January Seal of Excellence

January 2011's RT Seal of Excellence is awarded to Beth Revis' debut novel, Across the Universe. Here are some comments from the editors about why this YA adventure set in space won the honor.


Amy expects to wake up from a cryogenic freeze with her parents after their spaceship, Godspeed, reaches the new world. However, when she is awoken, Godspeed is still years from its destination and life aboard the ship has changed people drastically. Now Amy and her new friend Elder must race to find the killer on ship before it's too late.

Revis' debut novel is painted with such vivid detail, readers may be surprised when they get to the end of the book and realize that this is not a true reflection of today's space travel. Not only does the ship seem real, but the way that society has been restructured is frightening realistic. It seems too easy a transition from contemporary society to the dystopian future that Revis portrays. Additionally, the author's skill is evident in her multi-dimensional characters whose flaws and strengths unfold slowly over the course of the tale. Readers will be glued to the pages of this shipboard suspense.

"This space ship adventure is so fun and different and interesting. I could feel Amy's desperation and totally sympathized. Plus such a twisty plot! Exciting all the way to the end."- RT Editor

"When I finished this novel, I didn't even want to pick up a new book because this one was so good. I can not wait to get my hands on the next installment of this series."- RT Editor 

You can take a look behind the scenes of this tale in the interview with the author in the article "Star Struck" in the January 2011 issue of RT BOOK REVIEWS magazine. You can also check out some of the interview-extras from the author, here


So what other books were contenders for the January Seal of Excellence? Here is a look at the titles the RT editors considered.


Beloved contemporary romance author Susan Elizabeth PhillipsCall Me Irresistible, hit shelves this month. The tale follows heroine Meg Koranda as she creates sparks with the "perfect" Teddy Beaudine. It was a delight to spend more time with Phillips' characters as the author once again integrated the old with the new to create the romance for Teddy and Meg who readers will remember appearing as children in Philips' earlier titles, Fancy Pants and Glitter Baby, respectively. The pair clash with classic Phillips' tension as Meg attempts to clean up the mess that her best friend, Lucy, left behind after Lucy fled her wedding ceremony with Teddy. And of course, everyone (including Teddy) blames Meg for her role in Lucy's hasty departure from the nuptials. It's an up-hill climb for the latest Phillips' heroine, but as fans know these are ladies who always get their men!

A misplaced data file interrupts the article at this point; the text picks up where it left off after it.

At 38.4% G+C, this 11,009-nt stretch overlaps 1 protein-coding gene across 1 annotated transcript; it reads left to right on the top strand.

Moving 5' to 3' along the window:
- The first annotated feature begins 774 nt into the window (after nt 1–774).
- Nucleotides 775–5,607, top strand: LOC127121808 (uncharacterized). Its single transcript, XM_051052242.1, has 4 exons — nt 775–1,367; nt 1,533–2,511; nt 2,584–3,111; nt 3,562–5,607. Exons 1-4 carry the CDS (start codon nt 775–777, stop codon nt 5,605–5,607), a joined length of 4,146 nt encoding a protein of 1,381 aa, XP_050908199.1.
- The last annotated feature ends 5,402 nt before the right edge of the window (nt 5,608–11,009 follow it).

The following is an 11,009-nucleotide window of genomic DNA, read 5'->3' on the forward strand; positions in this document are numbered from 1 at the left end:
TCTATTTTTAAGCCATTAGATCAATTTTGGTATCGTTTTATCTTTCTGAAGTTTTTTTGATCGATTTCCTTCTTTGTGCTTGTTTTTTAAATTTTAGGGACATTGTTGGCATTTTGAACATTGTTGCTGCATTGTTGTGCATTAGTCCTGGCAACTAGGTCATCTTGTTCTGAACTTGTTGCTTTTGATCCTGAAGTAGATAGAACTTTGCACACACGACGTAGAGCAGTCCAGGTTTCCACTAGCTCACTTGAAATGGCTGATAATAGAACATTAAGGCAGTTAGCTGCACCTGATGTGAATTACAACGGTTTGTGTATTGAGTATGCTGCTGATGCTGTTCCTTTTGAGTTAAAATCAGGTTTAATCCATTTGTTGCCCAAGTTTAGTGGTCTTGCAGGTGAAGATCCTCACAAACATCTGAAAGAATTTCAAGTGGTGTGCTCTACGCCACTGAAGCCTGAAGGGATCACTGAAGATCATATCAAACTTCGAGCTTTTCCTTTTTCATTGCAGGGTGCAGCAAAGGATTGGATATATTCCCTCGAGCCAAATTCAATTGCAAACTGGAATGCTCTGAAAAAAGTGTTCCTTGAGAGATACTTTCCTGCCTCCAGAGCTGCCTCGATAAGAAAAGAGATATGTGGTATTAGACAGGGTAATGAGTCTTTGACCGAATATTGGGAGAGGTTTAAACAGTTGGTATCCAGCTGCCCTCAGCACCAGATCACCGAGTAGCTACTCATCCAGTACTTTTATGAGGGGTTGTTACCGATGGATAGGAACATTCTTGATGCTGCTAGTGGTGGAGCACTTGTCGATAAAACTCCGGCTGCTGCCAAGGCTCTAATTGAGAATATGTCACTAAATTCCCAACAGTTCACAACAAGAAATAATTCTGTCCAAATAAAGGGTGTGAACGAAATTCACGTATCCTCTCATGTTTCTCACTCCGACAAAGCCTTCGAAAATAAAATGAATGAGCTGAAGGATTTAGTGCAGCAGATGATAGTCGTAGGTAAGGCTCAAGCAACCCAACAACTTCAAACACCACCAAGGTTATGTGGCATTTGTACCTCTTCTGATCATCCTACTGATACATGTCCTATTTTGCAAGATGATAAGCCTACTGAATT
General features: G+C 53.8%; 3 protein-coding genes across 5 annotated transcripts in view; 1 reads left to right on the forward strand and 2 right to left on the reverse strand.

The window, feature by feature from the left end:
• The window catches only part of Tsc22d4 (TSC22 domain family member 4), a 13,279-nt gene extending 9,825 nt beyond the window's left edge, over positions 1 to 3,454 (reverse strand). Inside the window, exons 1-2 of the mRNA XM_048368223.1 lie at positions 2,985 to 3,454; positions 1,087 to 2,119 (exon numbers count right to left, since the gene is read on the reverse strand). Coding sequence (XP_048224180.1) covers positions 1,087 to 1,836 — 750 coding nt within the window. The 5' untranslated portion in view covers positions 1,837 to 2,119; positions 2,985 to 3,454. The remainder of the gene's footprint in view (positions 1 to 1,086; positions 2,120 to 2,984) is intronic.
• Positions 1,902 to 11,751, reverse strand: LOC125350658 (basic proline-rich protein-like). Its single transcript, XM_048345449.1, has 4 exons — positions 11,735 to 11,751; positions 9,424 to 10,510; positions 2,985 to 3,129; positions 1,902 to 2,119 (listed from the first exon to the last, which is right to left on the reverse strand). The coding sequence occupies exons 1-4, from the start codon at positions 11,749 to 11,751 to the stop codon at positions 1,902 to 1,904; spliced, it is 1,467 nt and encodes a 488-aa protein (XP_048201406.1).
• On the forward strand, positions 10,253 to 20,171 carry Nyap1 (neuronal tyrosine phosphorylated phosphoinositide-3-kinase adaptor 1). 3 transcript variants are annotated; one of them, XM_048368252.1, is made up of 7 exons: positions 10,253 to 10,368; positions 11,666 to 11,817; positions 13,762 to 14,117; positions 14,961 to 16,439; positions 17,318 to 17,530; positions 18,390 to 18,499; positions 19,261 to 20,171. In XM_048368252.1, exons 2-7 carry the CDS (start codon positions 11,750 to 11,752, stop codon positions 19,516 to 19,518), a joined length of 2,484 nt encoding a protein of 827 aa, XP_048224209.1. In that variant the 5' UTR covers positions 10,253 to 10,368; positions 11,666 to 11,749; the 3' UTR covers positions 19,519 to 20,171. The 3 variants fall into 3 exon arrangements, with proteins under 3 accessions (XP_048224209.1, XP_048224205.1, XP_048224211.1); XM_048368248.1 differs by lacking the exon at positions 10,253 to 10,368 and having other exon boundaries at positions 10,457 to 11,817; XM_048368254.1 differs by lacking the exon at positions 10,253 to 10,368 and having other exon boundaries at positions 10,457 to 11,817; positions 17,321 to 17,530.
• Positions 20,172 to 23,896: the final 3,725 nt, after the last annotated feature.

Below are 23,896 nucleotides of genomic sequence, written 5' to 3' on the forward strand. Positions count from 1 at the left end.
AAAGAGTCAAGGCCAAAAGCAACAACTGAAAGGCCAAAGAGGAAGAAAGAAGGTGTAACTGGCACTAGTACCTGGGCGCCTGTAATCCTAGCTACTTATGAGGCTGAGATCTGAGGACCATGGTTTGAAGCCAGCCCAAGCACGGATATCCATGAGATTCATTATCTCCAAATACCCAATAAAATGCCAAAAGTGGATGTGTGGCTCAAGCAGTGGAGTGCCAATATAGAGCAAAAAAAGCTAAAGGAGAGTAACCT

This month three historical romance heavy-hitters teamed up to bring readers The Lady Most Likely ..., a novel written in three parts by Julia Quinn, Eloisa James and Connie Brockway. This regency romp takes place at a house party that is the setting for many blossoming romances. Fans of the genre will be pleased to see that many of the tropes are adhered to however each author's individual voice is woven into the story. However, we would have liked to see longer courtships and more fully developed secondary characters from these excellent authors.

Go behind the scenes of The Lady Most Likely ... >>


Out for Blood, the latest installment in Alyxandra Harvey's Drake Chronicles, shows the author's skill as she continues to turn her series on its' head with each new tale. The story primarily follows a Buffy-esque heroine named Hunter, who is being groomed to be a vampire hunter at the Helios Ra school. However, when she meets vampire Quinn Drake, she must question everything she's ever thought about her enemy. When her friends at the school begin dying under mysterious circumstances, Hunter must decide if she can take a chance on Quinn and use his connections to get the answers that may keep her alive.

Watch an interview with the author >>


Readers have been wanting Fallon Jones' story since the eccentric character walked onto the page in Jayne Ann Krentz’s Arcane Society series. In In Too Deep, readers finally get up close and personal with Fallon's supernatural skill at problem solving. His innate ability really comes into play when Fallon’s new assistant, Isabella, has lots and lots of problems to solve … not to mention a few supernatural talents of her own. Readers new to the series will have no problem jumping head-first into the Arcane world, but returning readers will find some reoccurring plot devices from earlier books. Despite some minor plot “déjà vu” — an enigmatic hero, a heroine in desperate need of saving and a dangerous conspiracy that has thus far eluded detection are a great set-up for this thrilling romantic suspense. 

The author talks conspiracy theories >>

Krentz's unexpected use of Twitter >>


Other books the RT editors considered were:

What The Night Knows by Dean Koontz

Among Others by Jo Walton


December Seal of Excellence >>

November Seal of Excellence >>

October Seal of Excellence >>